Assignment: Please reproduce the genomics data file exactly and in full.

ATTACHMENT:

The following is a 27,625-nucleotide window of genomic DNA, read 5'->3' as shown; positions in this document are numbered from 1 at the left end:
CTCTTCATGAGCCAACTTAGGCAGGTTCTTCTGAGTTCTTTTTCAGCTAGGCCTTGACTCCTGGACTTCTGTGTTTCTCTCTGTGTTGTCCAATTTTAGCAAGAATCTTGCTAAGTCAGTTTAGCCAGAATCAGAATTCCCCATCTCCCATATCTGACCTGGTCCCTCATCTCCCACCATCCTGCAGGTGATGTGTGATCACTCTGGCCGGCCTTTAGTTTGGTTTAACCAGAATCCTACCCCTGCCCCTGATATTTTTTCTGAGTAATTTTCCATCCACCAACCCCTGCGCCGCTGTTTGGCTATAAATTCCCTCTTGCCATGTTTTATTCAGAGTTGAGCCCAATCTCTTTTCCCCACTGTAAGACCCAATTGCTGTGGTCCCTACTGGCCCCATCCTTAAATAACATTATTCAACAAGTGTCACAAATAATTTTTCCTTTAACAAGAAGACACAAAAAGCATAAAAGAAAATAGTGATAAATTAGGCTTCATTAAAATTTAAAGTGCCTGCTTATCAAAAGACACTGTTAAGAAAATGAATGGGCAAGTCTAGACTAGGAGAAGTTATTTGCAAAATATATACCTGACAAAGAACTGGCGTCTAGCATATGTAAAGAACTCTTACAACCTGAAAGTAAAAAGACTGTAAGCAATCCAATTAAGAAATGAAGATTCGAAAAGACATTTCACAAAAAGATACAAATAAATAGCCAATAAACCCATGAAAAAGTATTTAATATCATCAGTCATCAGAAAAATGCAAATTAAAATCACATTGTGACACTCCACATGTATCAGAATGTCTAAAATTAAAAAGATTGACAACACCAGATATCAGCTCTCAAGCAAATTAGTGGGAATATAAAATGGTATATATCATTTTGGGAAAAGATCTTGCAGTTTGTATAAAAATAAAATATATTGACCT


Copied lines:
The following is a 27,625-nucleotide window of genomic DNA, read 5'->3' as shown; positions in this document are numbered from 1 at the left end:
CTCTTCATGAGCCAACTTAGGCAGGTTCTTCTGAGTTCTTTTTCAGCTAGGCCTTGACTCCTGGACTTCTGTGTTTCTCTCTGTGTTGTCCAATTTTAGCAAGAATCTTGCTAAGTCAGTTTAGCCAGAATCAGAATTCCCCATCTCCCATATCTGACCTGGTCCCTCATCTCCCACCATCCTGCAGGTGATGTGTGATCACTCTGGCCGGCCTTTAGTTTGGTTTAACCAGAATCCTACCCCTGCCCCTGATATTTTTTCTGAGTAATTTTCCATCCACCAACCCCTGCGCCGCTGTTTGGCTATAAATTCCCTCTTGCCATGTTTTATTCAGAGTTGAGCCCAATCTCTTTTCCCCACTGTAAGACCCAATTGCTGTGGTCCCTACTGGCCCCATCCTTAAATAACATTATTCAACAAGTGTCACAAATAATTTTTCCTTTAACAAGAAGACACAAAAAGCATAAAAGAAAATAGTGATAAATTAGGCTTCATTAAAATTTAAAGTGCCTGCTTATCAAAAGACACTGTTAAGAAAATGAATGGGCAAGTCTAGACTAGGAGAAGTTATTTGCAAAATATATACCTGACAAAGAACTGGCGTCTAGCATATGTAAAGAACTCTTACAACCTGAAAGTAAAAAGACTGTAAGCAATCCAATTAAGAAATGAAGATTCGAAAAGACATTTCACAAAAAGATACAAATAAATAGCCAATAAACCCATGAAAAAGTATTTAATATCATCAGTCATCAGAAAAATGCAAATTAAAATCACATTGTGACACTCCACATGTATCAGAATGTCTAAAATTAAAAAGATTGACAACACCAGATATCAGCTCTCAAGCAAATTAGTGGGAATATAAAATGGTATATATCATTTTGGGAAAAGATCTTGCAGTTTGTATAAAAATAAAATATATTGACCT